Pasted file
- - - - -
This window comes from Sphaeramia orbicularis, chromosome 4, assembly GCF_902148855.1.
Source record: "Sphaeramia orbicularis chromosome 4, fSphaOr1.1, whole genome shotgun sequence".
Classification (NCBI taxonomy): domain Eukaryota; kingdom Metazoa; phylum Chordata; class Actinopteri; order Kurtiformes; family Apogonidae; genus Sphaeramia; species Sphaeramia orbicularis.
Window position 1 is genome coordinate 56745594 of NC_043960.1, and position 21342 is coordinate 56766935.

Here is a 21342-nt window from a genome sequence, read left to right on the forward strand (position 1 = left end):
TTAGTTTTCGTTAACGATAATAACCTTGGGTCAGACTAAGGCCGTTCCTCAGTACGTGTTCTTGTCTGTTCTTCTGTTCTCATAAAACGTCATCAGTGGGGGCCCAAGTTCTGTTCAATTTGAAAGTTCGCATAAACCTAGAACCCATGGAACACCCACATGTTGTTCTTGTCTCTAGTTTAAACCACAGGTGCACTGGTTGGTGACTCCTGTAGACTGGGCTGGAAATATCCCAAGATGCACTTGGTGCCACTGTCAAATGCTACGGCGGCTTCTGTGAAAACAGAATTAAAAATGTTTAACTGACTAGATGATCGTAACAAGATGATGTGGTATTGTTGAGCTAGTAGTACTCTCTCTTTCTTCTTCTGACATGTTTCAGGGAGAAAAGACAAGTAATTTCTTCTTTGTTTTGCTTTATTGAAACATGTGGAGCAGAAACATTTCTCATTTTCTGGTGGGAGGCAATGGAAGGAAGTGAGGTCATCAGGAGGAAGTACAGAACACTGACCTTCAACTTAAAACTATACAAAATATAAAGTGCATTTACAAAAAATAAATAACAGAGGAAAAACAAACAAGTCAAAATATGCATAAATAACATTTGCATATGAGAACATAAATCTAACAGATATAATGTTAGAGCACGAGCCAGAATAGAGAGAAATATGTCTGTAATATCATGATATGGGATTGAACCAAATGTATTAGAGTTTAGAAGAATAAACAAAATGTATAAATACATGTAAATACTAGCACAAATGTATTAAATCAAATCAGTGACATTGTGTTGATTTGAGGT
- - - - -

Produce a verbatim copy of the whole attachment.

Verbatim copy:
This window comes from Sphaeramia orbicularis, chromosome 4, assembly GCF_902148855.1.
Source record: "Sphaeramia orbicularis chromosome 4, fSphaOr1.1, whole genome shotgun sequence".
Classification (NCBI taxonomy): domain Eukaryota; kingdom Metazoa; phylum Chordata; class Actinopteri; order Kurtiformes; family Apogonidae; genus Sphaeramia; species Sphaeramia orbicularis.
Window position 1 is genome coordinate 56745594 of NC_043960.1, and position 21342 is coordinate 56766935.

Here is a 21342-nt window from a genome sequence, read left to right on the forward strand (position 1 = left end):
TTAGTTTTCGTTAACGATAATAACCTTGGGTCAGACTAAGGCCGTTCCTCAGTACGTGTTCTTGTCTGTTCTTCTGTTCTCATAAAACGTCATCAGTGGGGGCCCAAGTTCTGTTCAATTTGAAAGTTCGCATAAACCTAGAACCCATGGAACACCCACATGTTGTTCTTGTCTCTAGTTTAAACCACAGGTGCACTGGTTGGTGACTCCTGTAGACTGGGCTGGAAATATCCCAAGATGCACTTGGTGCCACTGTCAAATGCTACGGCGGCTTCTGTGAAAACAGAATTAAAAATGTTTAACTGACTAGATGATCGTAACAAGATGATGTGGTATTGTTGAGCTAGTAGTACTCTCTCTTTCTTCTTCTGACATGTTTCAGGGAGAAAAGACAAGTAATTTCTTCTTTGTTTTGCTTTATTGAAACATGTGGAGCAGAAACATTTCTCATTTTCTGGTGGGAGGCAATGGAAGGAAGTGAGGTCATCAGGAGGAAGTACAGAACACTGACCTTCAACTTAAAACTATACAAAATATAAAGTGCATTTACAAAAAATAAATAACAGAGGAAAAACAAACAAGTCAAAATATGCATAAATAACATTTGCATATGAGAACATAAATCTAACAGATATAATGTTAGAGCACGAGCCAGAATAGAGAGAAATATGTCTGTAATATCATGATATGGGATTGAACCAAATGTATTAGAGTTTAGAAGAATAAACAAAATGTATAAATACATGTAAATACTAGCACAAATGTATTAAATCAAATCAGTGACATTGTGTTGATTTGAGGT